Take a look at who’s hiring:
National News
Biden Signs Climate Change Spending Package, But K-12 Schools Are Mostly Left Out
President Biden on Tuesday signed into law the most significant federal legislation to date tackling climate change, including a handful of provisions that will be of interest to school leaders and educators.

The law authorizes $430 billion in federal spending on incentives for companies and consumers to reduce their carbon footprint and invest in sustainable alternatives. Schools are not a major focus of the law, but the final version includes $50 million for schools to improve indoor air quality, and $400 million for states, school transportation associations, and other entities to spend on electric vehicles, like school buses.

Report: California’s Latinos lack political power
Latinos’ political power remains significantly underrepresented in California despite their plurality status, emerging studies and data points show.

Driving the news: In report last week, the UCLA Latino Policy and Politics Institute said it found Latinos woefully underrepresented on the most populous state’s boards and commissions appointed by the executive branch.

Just 18% of California boards and commissions members are Latino, though they account for four in 10 of the state’s residents. White non-Hispanics, who are 36.5% of the population, make up 48% of the appointments.

Report: Despite high completion, FAFSA ‘remains confusing’ for students and families
The percentage of college-bound students applying for the Free Application for Federal Student Aid has increased slightly, from 68% in 2020-21 to 70% in 2021-22, according to a poll conducted by Ipsos, an analytics company. However an even larger portion, 75%, were unaware the FAFSA application window starts in October. 

The report said FAFSA “remains confusing for students and families.”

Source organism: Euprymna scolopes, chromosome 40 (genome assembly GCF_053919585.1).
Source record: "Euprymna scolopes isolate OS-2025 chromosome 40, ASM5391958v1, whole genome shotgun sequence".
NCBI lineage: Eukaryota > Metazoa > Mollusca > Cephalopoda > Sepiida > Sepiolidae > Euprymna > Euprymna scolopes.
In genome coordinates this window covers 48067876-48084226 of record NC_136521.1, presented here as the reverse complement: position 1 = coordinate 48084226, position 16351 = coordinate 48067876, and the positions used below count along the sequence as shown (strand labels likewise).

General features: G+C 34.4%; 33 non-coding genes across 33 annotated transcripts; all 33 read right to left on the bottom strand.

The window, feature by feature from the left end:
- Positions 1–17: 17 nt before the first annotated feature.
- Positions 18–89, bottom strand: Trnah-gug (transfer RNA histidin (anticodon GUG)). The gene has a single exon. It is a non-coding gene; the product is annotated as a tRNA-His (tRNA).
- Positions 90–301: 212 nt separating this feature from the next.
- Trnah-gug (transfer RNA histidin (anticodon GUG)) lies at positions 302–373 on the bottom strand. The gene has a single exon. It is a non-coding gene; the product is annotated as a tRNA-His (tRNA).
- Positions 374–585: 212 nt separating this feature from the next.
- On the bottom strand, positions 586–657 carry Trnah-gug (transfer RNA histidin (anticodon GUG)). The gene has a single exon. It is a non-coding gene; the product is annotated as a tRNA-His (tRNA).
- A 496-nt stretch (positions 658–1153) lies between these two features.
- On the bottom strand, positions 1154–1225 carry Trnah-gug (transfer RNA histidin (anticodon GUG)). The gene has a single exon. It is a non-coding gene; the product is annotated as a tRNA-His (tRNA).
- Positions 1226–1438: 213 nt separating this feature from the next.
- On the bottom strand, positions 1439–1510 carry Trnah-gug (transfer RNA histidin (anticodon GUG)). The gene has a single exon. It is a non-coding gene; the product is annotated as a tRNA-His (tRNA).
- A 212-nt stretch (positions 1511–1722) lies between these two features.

Just over half of families, or 54%, are aware all students are eligible to submit an application, while a quarter believed it’s only for students from low-income households, and 36% of families said their income was too high. 

Gifted Summer Programs Skew White & Wealthy. Not Baltimore’s — And It’s Free
With national focus on using summer learning to recoup pandemic losses, Baltimore Emerging Scholars is among the no-cost offerings in the Charm City

The course is “Cloudy With a Chance of Science,” and James Ramirez places his hand-fashioned tin foil boat into a bin of water, squealing with excitement as he discovers it floats. The first grader and his classmates are learning about density by testing how many pebbles each students’ contraption will hold before it sinks.

New Addams Family Cast Photos Reveal Luis Guzmán As an Ode to the Original Gomez
As fans of Tim Burton and “The Addams Family” alike gear up to watch Netflix’s “Wednesday,” a creative reimagining that centers on fan-favorite Wednesday Addams, Vanity Fair has released a handful of exclusive images featuring the entire family, including Catherine Zeta-Jones and Luis Guzmán as Morticia and Gomez Addams, respectively.

The cast for the upcoming show is heavily Latino, including three of the four members of the Addams family itself. Some fans were surprised to learn that Zeta-Jones, who has played Latina characters on multiple occasions, is actually of Welsh descent.

Las Tienditas